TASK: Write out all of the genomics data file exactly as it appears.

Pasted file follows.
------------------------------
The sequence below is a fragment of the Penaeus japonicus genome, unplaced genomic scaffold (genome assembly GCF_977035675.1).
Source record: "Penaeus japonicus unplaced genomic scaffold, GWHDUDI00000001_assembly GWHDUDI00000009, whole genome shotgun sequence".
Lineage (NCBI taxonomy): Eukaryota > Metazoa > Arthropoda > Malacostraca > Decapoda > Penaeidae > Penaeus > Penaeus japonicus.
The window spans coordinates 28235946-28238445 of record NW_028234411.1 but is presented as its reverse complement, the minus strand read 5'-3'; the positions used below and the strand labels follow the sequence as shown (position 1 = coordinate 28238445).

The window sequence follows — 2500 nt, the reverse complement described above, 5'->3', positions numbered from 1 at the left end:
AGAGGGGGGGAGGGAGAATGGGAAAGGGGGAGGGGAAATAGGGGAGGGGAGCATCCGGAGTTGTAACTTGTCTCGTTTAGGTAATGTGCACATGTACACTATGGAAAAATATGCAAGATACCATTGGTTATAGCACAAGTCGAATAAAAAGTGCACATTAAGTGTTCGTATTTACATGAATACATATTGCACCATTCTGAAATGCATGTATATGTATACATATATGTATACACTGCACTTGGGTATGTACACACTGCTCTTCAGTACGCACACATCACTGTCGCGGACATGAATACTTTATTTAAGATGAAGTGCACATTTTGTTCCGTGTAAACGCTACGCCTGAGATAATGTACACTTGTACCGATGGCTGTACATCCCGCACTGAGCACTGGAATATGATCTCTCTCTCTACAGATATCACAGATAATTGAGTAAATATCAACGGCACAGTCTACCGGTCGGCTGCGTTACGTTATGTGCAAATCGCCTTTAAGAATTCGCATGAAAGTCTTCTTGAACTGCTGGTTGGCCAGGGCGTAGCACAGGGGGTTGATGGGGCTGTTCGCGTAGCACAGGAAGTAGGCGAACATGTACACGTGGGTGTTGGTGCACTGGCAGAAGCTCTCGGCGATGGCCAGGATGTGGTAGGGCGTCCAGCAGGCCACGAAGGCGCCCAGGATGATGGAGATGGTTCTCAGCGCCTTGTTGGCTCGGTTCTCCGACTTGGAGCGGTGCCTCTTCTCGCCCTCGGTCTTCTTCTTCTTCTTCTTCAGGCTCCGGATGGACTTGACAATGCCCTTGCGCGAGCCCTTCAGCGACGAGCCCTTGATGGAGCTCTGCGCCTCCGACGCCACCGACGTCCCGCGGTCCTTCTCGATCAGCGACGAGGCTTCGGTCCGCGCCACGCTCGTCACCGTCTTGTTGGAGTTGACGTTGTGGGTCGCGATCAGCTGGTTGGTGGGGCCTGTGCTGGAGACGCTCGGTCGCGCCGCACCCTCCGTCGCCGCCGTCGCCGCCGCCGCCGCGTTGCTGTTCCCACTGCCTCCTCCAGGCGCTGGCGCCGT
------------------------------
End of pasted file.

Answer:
The sequence below is a fragment of the Penaeus japonicus genome, unplaced genomic scaffold (genome assembly GCF_977035675.1).
Source record: "Penaeus japonicus unplaced genomic scaffold, GWHDUDI00000001_assembly GWHDUDI00000009, whole genome shotgun sequence".
Lineage (NCBI taxonomy): Eukaryota > Metazoa > Arthropoda > Malacostraca > Decapoda > Penaeidae > Penaeus > Penaeus japonicus.
The window spans coordinates 28235946-28238445 of record NW_028234411.1 but is presented as its reverse complement, the minus strand read 5'-3'; the positions used below and the strand labels follow the sequence as shown (position 1 = coordinate 28238445).

The window sequence follows — 2500 nt, the reverse complement described above, 5'->3', positions numbered from 1 at the left end:
AGAGGGGGGGAGGGAGAATGGGAAAGGGGGAGGGGAAATAGGGGAGGGGAGCATCCGGAGTTGTAACTTGTCTCGTTTAGGTAATGTGCACATGTACACTATGGAAAAATATGCAAGATACCATTGGTTATAGCACAAGTCGAATAAAAAGTGCACATTAAGTGTTCGTATTTACATGAATACATATTGCACCATTCTGAAATGCATGTATATGTATACATATATGTATACACTGCACTTGGGTATGTACACACTGCTCTTCAGTACGCACACATCACTGTCGCGGACATGAATACTTTATTTAAGATGAAGTGCACATTTTGTTCCGTGTAAACGCTACGCCTGAGATAATGTACACTTGTACCGATGGCTGTACATCCCGCACTGAGCACTGGAATATGATCTCTCTCTCTACAGATATCACAGATAATTGAGTAAATATCAACGGCACAGTCTACCGGTCGGCTGCGTTACGTTATGTGCAAATCGCCTTTAAGAATTCGCATGAAAGTCTTCTTGAACTGCTGGTTGGCCAGGGCGTAGCACAGGGGGTTGATGGGGCTGTTCGCGTAGCACAGGAAGTAGGCGAACATGTACACGTGGGTGTTGGTGCACTGGCAGAAGCTCTCGGCGATGGCCAGGATGTGGTAGGGCGTCCAGCAGGCCACGAAGGCGCCCAGGATGATGGAGATGGTTCTCAGCGCCTTGTTGGCTCGGTTCTCCGACTTGGAGCGGTGCCTCTTCTCGCCCTCGGTCTTCTTCTTCTTCTTCTTCAGGCTCCGGATGGACTTGACAATGCCCTTGCGCGAGCCCTTCAGCGACGAGCCCTTGATGGAGCTCTGCGCCTCCGACGCCACCGACGTCCCGCGGTCCTTCTCGATCAGCGACGAGGCTTCGGTCCGCGCCACGCTCGTCACCGTCTTGTTGGAGTTGACGTTGTGGGTCGCGATCAGCTGGTTGGTGGGGCCTGTGCTGGAGACGCTCGGTCGCGCCGCACCCTCCGTCGCCGCCGTCGCCGCCGCCGCCGCGTTGCTGTTCCCACTGCCTCCTCCAGGCGCTGGCGCCGT